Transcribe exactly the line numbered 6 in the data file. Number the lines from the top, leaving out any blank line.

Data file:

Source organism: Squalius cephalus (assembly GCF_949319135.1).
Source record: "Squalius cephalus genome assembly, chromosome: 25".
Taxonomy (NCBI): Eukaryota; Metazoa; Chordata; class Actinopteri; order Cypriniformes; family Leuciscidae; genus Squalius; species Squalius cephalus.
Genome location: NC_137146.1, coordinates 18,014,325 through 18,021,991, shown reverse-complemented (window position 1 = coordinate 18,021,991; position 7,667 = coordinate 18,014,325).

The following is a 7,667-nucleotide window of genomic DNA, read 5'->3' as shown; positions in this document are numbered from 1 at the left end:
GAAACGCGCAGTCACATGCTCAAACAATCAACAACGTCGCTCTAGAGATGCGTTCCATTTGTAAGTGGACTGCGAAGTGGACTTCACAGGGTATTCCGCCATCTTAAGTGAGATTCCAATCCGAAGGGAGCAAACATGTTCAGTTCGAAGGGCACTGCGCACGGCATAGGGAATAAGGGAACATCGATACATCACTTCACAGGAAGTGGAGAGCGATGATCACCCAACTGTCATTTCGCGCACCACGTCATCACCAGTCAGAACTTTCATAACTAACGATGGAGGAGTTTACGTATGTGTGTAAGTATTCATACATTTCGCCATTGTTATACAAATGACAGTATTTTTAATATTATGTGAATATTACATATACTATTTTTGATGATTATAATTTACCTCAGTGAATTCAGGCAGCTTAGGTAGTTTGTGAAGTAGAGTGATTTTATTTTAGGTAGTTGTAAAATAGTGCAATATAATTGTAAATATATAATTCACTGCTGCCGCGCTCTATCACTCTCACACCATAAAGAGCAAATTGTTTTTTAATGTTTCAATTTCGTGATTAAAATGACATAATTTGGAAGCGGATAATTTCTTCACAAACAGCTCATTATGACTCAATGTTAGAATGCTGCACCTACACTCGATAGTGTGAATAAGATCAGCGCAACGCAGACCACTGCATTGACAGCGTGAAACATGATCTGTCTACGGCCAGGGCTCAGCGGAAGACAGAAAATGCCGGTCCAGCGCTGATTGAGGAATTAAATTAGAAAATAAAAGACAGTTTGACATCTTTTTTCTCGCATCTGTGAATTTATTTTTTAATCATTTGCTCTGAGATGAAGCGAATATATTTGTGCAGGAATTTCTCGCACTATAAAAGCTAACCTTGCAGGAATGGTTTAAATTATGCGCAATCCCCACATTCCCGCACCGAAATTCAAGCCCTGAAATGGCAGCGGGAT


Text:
GAAACGCGCAGTCACATGCTCAAACAATCAACAACGTCGCTCTAGAGATGCGTTCCATTTGTAAGTGGACTGCGAAGTGGACTTCACAGGGTATTCCGCCATCTTAAGTGAGATTCCAATCCGAAGGGAGCAAACATGTTCAGTTCGAAGGGCACTGCGCACGGCATAGGGAATAAGGGAACATCGATACATCACTTCACAGGAAGTGGAGAGCGATGATCACCCAACTGTCATTTCGCGCACCACGTCATCACCAGTCAGAACTTTCATAACTAACGATGGAGGAGTTTACGTATGTGTGTAAGTATTCATACATTTCGCCATTGTTATACAAATGACAGTATTTTTAATATTATGTGAATATTACATATACTATTTTTGATGATTATAATTTACCTCAGTGAATTCAGGCAGCTTAGGTAGTTTGTGAAGTAGAGTGATTTTATTTTAGGTAGTTGTAAAATAGTGCAATATAATTGTAAATATATAATTCACTGCTGCCGCGCTCTATCACTCTCACACCATAAAGAGCAAATTGTTTTTTAATGTTTCAATTTCGTGATTAAAATGACATAATTTGGAAGCGGATAATTTCTTCACAAACAGCTCATTATGACTCAATGTTAGAATGCTGCACCTACACTCGATAGTGTGAATAAGATCAGCGCAACGCAGACCACTGCATTGACAGCGTGAAACATGATCTGTCTACGGCCAGGGCTCAGCGGAAGACAGAAAATGCCGGTCCAGCGCTGATTGAGGAATTAAATTAGAAAATAAAAGACAGTTTGACATCTTTTTTCTCGCATCTGTGAATTTATTTTTTAATCATTTGCTCTGAGATGAAGCGAATATATTTGTGCAGGAATTTCTCGCACTATAAAAGCTAACCTTGCAGGAATGGTTTAAATTATGCGCAATCCCCACATTCCCGCACCGAAATTCAAGCCCTGAAATGGCAGCGGGAT